Valuation (measure theory)
In measure theory, or at least in the approach to it via the domain theory, a valuation is a map from the class of open sets of a topological space to the set positive real numbers including infinity. It is a concept closely related to that of a measure, and as such, it finds applications in measure theory, probability theory, and theoretical computer science.
Domain/Measure theory definition
Let be a topological space: a valuation is any map
satisfying the following three properties
The definition immediately shows the relationship between a valuation and a measure: the properties of the two mathematical object are often very similar if not identical, the only difference being that the domain of a measure is the Borel algebra of the given topological space, while the domain of a valuation is the class of open sets. Further details and references can be found in Alvarez-Manilla et al. 2000 and Goulbault-Larrecq 2002.
A valuation (as defined in domain theory/measure theory) is said to be continuous if for every directed family of open sets (i.e. an indexed family of open sets which is also directed in the sense that for each pair of indexes and belonging to the index set , there exists an index such that and ) the following equality holds:
where is always greather than or at least equal to zero for all index . Simple valuations are obviously continuous in the above sense. The supremum of a directed family of simple valuations (i.e. an indexed family of simple valuations which is also directed in the sense that for each pair of indexes and belonging to the index set , there exists an index such that and ) is called quasi-simple valuation
- The extension problem for a given valuation (in the sense of domain theory/measure theory) consists in finding under what type of conditions it can be extended to a measure on a proper topological space, which may or may not be the same space where it is defined: the papers Alvarez-Manilla, Edalat & Saheb-Djahromi 2000 and Goulbault-Larrecq 2002 in the reference section are devoted to this aim and give also several historical details.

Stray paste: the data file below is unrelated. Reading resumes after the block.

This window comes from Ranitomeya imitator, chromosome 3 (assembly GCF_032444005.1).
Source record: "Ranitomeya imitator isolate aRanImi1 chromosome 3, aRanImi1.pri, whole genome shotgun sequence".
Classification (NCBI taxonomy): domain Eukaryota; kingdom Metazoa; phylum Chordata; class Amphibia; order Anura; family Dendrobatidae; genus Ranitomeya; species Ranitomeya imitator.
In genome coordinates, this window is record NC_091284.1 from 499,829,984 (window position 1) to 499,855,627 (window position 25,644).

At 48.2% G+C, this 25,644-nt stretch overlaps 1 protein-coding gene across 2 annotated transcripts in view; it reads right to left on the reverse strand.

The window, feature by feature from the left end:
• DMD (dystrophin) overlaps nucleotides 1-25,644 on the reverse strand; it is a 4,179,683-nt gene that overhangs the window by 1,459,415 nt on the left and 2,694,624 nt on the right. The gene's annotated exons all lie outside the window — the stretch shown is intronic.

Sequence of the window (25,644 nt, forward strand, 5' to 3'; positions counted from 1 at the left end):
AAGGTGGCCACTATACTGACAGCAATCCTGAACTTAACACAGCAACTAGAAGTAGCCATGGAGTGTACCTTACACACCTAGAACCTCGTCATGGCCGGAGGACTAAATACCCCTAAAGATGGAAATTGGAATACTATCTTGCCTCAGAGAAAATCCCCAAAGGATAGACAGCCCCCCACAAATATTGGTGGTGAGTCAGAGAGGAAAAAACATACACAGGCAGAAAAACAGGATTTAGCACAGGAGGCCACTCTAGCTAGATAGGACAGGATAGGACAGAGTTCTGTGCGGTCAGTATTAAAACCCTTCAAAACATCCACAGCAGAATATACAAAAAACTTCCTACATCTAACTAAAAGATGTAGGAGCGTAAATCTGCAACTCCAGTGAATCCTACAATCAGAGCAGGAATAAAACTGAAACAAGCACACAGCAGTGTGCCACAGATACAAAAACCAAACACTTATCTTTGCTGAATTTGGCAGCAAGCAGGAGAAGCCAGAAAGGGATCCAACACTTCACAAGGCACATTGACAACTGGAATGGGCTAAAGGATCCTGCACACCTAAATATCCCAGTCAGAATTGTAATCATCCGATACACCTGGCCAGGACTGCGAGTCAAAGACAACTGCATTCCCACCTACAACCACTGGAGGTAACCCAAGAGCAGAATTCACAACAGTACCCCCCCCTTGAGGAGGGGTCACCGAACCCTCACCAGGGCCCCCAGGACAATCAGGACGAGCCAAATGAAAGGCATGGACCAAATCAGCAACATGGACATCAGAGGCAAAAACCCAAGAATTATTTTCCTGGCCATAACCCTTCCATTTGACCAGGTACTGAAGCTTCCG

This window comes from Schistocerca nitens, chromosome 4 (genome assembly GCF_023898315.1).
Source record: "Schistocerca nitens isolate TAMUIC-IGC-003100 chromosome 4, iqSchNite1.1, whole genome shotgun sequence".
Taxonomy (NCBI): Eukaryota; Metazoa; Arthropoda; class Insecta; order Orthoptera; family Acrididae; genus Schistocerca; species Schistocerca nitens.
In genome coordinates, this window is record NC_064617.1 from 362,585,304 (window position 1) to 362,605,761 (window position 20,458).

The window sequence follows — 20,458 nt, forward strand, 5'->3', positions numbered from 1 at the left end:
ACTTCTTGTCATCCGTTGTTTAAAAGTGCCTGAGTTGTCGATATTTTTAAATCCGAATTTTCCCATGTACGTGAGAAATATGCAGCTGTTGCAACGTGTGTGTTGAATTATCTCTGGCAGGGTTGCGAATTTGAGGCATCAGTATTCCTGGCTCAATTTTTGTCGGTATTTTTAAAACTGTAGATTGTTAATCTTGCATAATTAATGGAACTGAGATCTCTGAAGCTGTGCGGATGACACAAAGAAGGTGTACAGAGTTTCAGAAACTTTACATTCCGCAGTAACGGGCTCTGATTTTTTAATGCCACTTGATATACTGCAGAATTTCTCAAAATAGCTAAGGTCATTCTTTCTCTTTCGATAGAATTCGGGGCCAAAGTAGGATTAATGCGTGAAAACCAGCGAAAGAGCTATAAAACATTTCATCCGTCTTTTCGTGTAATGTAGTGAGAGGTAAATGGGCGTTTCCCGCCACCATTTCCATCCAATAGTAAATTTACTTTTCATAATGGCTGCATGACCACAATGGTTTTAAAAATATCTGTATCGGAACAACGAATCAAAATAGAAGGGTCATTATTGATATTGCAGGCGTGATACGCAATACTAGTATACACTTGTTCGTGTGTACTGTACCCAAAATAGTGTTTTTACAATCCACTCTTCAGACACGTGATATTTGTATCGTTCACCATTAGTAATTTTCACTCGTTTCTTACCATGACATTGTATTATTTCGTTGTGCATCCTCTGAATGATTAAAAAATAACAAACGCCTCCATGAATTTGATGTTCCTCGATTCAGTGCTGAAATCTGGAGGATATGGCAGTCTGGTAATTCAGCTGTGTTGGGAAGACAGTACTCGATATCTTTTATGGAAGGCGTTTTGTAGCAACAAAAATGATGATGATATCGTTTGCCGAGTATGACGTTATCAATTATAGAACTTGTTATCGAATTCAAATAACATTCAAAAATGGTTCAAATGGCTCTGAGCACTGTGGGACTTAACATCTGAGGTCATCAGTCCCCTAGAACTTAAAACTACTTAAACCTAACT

- The concepts of valuation on convex sets and valuation on manifolds are a generalization of valuation in the sense of domain/measure theory. A valuation on convex sets is allowed to assume complex values, and the underlying topological space is the set of non-empty convex compact subsets of a finite-dimensional vector space: a valuation on manifolds is a complex valued finitely additive measure defined on a proper subset of the class of all compact submanifolds of the given manifolds. Details can be found in several arxiv papers of prof. Semyon Alesker.
Let be a topological space, and let be a point of : the map
is a valuation in the domain theory/measure theory, sense called Dirac valuation. This concept bears its origin from distribution theory as it is an obvious transposition to valuation theory of Dirac distribution: as seen above, Dirac valuations are the "bricks" simple valuations are made of.
- Alvarez-Manilla, Maurizio; Edalat, Abbas; Saheb-Djahromi, Nasser (2000), "An extension result for continuous valuations", Journal of the London Mathematical Society 61: 629–640, doi:10.1112/S0024610700008681. DOI:10.1112/S0024610700008681. The preprint from the homepage of the second author is freely readable.
- Goulbault-Larrecq, Jean (November 2002), "Extensions of valuations", Research Report LSV-02-17 (France: LSV (Laboratoire de Spécification at Vérification), CNRS & ENS de Cachan). Published as "Extension of valuations", Mathematical Structures in Computer Science (2005), 15: 271-297, DOI:10.1017/S096012950400461X.